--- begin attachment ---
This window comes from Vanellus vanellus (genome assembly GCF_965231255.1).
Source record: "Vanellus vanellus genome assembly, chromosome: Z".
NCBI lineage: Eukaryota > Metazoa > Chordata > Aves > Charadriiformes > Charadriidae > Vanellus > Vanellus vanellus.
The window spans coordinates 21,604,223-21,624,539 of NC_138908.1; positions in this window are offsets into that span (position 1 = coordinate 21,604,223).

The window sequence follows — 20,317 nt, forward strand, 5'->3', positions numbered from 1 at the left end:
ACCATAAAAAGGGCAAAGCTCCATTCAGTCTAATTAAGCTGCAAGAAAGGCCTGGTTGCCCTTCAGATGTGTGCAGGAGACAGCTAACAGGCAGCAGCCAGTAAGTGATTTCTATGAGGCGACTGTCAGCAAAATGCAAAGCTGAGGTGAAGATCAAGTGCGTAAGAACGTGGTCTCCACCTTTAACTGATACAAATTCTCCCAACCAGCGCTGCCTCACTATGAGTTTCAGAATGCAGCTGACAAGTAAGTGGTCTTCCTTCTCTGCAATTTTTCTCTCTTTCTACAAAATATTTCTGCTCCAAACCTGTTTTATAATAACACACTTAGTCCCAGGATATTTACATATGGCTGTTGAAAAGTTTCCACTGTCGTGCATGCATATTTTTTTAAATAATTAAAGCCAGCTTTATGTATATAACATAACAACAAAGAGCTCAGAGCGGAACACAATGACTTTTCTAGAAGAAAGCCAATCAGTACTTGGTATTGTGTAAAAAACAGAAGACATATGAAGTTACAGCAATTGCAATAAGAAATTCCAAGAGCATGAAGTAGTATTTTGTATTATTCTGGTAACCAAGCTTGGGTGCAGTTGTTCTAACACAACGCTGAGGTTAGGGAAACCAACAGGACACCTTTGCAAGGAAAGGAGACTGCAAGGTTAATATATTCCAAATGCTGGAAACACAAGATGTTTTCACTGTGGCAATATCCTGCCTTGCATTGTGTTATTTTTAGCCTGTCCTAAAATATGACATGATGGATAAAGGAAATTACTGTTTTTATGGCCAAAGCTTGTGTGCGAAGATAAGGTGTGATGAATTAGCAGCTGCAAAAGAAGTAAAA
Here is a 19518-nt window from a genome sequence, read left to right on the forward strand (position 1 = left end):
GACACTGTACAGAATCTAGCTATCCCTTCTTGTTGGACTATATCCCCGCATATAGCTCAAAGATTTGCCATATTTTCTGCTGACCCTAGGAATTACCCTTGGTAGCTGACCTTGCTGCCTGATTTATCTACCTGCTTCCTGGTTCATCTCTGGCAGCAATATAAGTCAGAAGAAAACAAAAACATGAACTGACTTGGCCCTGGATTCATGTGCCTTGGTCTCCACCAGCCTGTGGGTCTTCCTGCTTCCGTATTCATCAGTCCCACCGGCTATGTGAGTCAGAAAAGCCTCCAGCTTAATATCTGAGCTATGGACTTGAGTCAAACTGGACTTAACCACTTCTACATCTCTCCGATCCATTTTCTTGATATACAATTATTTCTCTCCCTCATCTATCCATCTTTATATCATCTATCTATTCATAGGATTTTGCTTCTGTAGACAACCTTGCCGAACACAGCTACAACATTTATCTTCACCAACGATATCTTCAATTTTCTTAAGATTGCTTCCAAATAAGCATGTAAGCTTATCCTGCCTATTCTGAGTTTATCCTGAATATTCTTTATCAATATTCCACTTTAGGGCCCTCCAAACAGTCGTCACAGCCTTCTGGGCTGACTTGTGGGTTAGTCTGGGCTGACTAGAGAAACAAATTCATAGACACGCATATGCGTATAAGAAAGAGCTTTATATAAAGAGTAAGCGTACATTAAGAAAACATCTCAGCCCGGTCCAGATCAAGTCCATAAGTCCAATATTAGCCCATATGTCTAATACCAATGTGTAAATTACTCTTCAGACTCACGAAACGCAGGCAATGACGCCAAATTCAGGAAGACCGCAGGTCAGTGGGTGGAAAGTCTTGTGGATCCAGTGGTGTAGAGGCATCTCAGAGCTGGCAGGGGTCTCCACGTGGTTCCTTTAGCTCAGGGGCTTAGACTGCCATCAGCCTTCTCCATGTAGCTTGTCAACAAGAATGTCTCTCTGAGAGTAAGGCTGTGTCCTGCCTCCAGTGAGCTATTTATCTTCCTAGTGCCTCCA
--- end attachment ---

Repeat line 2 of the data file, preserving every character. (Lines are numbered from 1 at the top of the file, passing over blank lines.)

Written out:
Source record: "Vanellus vanellus genome assembly, chromosome: Z".